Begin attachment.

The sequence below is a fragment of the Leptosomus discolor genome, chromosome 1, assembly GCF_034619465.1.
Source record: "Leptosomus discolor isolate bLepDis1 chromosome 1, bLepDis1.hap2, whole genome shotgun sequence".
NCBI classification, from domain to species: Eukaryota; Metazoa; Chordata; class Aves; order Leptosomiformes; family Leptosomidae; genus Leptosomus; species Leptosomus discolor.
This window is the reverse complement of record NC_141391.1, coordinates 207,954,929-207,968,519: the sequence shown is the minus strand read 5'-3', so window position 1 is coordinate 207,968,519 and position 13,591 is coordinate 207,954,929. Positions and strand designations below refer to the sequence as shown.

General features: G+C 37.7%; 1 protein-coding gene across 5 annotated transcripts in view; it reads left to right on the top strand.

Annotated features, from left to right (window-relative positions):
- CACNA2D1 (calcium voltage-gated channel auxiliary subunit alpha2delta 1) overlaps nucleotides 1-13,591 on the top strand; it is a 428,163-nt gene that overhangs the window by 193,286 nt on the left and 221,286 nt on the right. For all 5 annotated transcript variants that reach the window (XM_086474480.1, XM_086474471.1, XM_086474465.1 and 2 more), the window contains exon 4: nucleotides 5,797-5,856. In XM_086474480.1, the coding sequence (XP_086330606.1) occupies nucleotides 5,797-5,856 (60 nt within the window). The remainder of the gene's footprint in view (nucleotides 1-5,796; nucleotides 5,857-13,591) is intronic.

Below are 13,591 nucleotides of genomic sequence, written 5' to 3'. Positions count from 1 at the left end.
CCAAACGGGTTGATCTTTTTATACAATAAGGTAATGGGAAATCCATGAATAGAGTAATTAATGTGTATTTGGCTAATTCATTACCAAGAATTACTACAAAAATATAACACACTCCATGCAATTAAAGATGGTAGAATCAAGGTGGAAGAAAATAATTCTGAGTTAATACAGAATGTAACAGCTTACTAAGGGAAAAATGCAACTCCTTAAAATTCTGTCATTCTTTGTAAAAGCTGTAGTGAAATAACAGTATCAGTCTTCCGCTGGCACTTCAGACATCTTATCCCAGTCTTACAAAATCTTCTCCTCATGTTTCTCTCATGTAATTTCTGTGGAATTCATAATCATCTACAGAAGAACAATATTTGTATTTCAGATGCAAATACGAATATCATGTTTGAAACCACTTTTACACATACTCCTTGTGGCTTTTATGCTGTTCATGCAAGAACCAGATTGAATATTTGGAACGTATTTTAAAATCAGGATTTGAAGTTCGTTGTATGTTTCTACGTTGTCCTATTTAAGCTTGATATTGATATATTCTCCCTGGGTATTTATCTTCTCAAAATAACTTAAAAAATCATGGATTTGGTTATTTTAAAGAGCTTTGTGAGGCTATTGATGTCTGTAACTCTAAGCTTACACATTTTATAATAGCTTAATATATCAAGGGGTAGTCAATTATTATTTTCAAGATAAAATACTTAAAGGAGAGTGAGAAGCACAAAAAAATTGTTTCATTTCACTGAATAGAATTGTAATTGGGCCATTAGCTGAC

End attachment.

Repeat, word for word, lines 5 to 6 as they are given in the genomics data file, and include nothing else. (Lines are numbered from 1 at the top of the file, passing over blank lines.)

General features: G+C 37.7%; 1 protein-coding gene across 5 annotated transcripts in view; it reads left to right on the top strand.

Annotated features, from left to right (window-relative positions):